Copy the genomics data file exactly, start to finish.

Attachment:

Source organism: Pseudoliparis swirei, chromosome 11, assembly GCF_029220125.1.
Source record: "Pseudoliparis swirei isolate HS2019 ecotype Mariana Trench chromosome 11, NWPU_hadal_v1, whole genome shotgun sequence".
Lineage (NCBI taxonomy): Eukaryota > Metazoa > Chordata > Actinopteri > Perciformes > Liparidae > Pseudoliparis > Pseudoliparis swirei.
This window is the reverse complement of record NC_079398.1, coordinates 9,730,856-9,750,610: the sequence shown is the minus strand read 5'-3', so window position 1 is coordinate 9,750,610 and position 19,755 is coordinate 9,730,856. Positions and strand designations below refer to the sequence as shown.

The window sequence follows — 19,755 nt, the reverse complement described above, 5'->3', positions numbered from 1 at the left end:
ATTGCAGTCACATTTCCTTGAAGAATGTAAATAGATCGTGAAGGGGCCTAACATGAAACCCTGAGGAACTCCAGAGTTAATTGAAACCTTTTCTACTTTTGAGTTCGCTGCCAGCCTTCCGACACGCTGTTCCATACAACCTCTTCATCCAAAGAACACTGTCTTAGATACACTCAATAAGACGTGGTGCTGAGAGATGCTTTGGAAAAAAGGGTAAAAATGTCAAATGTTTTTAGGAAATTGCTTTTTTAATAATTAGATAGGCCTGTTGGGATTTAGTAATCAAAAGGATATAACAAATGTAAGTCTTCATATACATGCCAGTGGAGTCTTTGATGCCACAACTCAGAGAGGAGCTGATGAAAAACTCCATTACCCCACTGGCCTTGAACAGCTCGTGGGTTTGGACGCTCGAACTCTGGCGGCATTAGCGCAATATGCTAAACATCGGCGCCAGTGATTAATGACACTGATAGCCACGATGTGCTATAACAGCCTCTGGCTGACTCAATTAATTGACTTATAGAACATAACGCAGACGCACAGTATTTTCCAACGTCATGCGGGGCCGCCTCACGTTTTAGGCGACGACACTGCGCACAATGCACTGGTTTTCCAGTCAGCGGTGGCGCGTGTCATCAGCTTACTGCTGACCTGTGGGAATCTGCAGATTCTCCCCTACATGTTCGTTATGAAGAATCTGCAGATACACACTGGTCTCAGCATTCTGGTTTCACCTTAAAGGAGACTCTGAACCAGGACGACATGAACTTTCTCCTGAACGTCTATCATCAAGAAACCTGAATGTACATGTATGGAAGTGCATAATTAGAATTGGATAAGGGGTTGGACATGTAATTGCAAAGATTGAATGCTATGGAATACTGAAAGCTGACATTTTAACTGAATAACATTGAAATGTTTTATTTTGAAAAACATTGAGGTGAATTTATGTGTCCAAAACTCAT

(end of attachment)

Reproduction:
Source organism: Pseudoliparis swirei, chromosome 11, assembly GCF_029220125.1.
Source record: "Pseudoliparis swirei isolate HS2019 ecotype Mariana Trench chromosome 11, NWPU_hadal_v1, whole genome shotgun sequence".
Lineage (NCBI taxonomy): Eukaryota > Metazoa > Chordata > Actinopteri > Perciformes > Liparidae > Pseudoliparis > Pseudoliparis swirei.
This window is the reverse complement of record NC_079398.1, coordinates 9,730,856-9,750,610: the sequence shown is the minus strand read 5'-3', so window position 1 is coordinate 9,750,610 and position 19,755 is coordinate 9,730,856. Positions and strand designations below refer to the sequence as shown.

The window sequence follows — 19,755 nt, the reverse complement described above, 5'->3', positions numbered from 1 at the left end:
ATTGCAGTCACATTTCCTTGAAGAATGTAAATAGATCGTGAAGGGGCCTAACATGAAACCCTGAGGAACTCCAGAGTTAATTGAAACCTTTTCTACTTTTGAGTTCGCTGCCAGCCTTCCGACACGCTGTTCCATACAACCTCTTCATCCAAAGAACACTGTCTTAGATACACTCAATAAGACGTGGTGCTGAGAGATGCTTTGGAAAAAAGGGTAAAAATGTCAAATGTTTTTAGGAAATTGCTTTTTTAATAATTAGATAGGCCTGTTGGGATTTAGTAATCAAAAGGATATAACAAATGTAAGTCTTCATATACATGCCAGTGGAGTCTTTGATGCCACAACTCAGAGAGGAGCTGATGAAAAACTCCATTACCCCACTGGCCTTGAACAGCTCGTGGGTTTGGACGCTCGAACTCTGGCGGCATTAGCGCAATATGCTAAACATCGGCGCCAGTGATTAATGACACTGATAGCCACGATGTGCTATAACAGCCTCTGGCTGACTCAATTAATTGACTTATAGAACATAACGCAGACGCACAGTATTTTCCAACGTCATGCGGGGCCGCCTCACGTTTTAGGCGACGACACTGCGCACAATGCACTGGTTTTCCAGTCAGCGGTGGCGCGTGTCATCAGCTTACTGCTGACCTGTGGGAATCTGCAGATTCTCCCCTACATGTTCGTTATGAAGAATCTGCAGATACACACTGGTCTCAGCATTCTGGTTTCACCTTAAAGGAGACTCTGAACCAGGACGACATGAACTTTCTCCTGAACGTCTATCATCAAGAAACCTGAATGTACATGTATGGAAGTGCATAATTAGAATTGGATAAGGGGTTGGACATGTAATTGCAAAGATTGAATGCTATGGAATACTGAAAGCTGACATTTTAACTGAATAACATTGAAATGTTTTATTTTGAAAAACATTGAGGTGAATTTATGTGTCCAAAACTCAT